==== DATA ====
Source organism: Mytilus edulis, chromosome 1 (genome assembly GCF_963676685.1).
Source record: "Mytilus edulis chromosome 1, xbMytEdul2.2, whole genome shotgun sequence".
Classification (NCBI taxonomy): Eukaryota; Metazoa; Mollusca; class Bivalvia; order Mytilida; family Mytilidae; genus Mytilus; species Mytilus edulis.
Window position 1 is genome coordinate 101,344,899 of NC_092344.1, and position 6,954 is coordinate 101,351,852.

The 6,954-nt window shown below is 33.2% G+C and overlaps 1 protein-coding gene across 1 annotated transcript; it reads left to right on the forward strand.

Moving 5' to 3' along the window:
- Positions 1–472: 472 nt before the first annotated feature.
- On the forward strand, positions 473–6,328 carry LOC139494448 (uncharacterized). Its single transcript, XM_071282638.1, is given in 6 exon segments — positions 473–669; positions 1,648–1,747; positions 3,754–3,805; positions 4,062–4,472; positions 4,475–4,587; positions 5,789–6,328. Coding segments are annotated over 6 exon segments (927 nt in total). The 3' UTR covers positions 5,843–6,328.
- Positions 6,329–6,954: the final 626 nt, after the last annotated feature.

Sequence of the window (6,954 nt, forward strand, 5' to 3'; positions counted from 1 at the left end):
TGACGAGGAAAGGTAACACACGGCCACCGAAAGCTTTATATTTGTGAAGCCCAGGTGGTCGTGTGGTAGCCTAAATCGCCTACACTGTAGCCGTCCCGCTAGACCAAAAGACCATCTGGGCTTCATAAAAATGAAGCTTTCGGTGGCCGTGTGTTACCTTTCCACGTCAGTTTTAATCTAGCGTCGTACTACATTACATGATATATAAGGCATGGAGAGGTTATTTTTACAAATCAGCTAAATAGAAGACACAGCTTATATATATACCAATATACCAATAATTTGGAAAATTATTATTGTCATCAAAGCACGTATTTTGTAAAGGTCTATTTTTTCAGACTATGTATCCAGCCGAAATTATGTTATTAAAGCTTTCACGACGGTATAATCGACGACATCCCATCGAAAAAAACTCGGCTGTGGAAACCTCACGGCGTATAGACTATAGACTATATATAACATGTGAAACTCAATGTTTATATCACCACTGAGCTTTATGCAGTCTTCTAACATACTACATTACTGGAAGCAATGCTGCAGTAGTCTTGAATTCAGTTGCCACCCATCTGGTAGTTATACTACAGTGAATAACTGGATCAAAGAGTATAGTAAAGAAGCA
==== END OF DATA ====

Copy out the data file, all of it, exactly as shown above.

Source organism: Mytilus edulis, chromosome 1 (genome assembly GCF_963676685.1).
Source record: "Mytilus edulis chromosome 1, xbMytEdul2.2, whole genome shotgun sequence".
Classification (NCBI taxonomy): Eukaryota; Metazoa; Mollusca; class Bivalvia; order Mytilida; family Mytilidae; genus Mytilus; species Mytilus edulis.
Window position 1 is genome coordinate 101,344,899 of NC_092344.1, and position 6,954 is coordinate 101,351,852.

The 6,954-nt window shown below is 33.2% G+C and overlaps 1 protein-coding gene across 1 annotated transcript; it reads left to right on the forward strand.

Moving 5' to 3' along the window:
- Positions 1–472: 472 nt before the first annotated feature.
- On the forward strand, positions 473–6,328 carry LOC139494448 (uncharacterized). Its single transcript, XM_071282638.1, is given in 6 exon segments — positions 473–669; positions 1,648–1,747; positions 3,754–3,805; positions 4,062–4,472; positions 4,475–4,587; positions 5,789–6,328. Coding segments are annotated over 6 exon segments (927 nt in total). The 3' UTR covers positions 5,843–6,328.
- Positions 6,329–6,954: the final 626 nt, after the last annotated feature.

Sequence of the window (6,954 nt, forward strand, 5' to 3'; positions counted from 1 at the left end):
TGACGAGGAAAGGTAACACACGGCCACCGAAAGCTTTATATTTGTGAAGCCCAGGTGGTCGTGTGGTAGCCTAAATCGCCTACACTGTAGCCGTCCCGCTAGACCAAAAGACCATCTGGGCTTCATAAAAATGAAGCTTTCGGTGGCCGTGTGTTACCTTTCCACGTCAGTTTTAATCTAGCGTCGTACTACATTACATGATATATAAGGCATGGAGAGGTTATTTTTACAAATCAGCTAAATAGAAGACACAGCTTATATATATACCAATATACCAATAATTTGGAAAATTATTATTGTCATCAAAGCACGTATTTTGTAAAGGTCTATTTTTTCAGACTATGTATCCAGCCGAAATTATGTTATTAAAGCTTTCACGACGGTATAATCGACGACATCCCATCGAAAAAAACTCGGCTGTGGAAACCTCACGGCGTATAGACTATAGACTATATATAACATGTGAAACTCAATGTTTATATCACCACTGAGCTTTATGCAGTCTTCTAACATACTACATTACTGGAAGCAATGCTGCAGTAGTCTTGAATTCAGTTGCCACCCATCTGGTAGTTATACTACAGTGAATAACTGGATCAAAGAGTATAGTAAAGAAGCA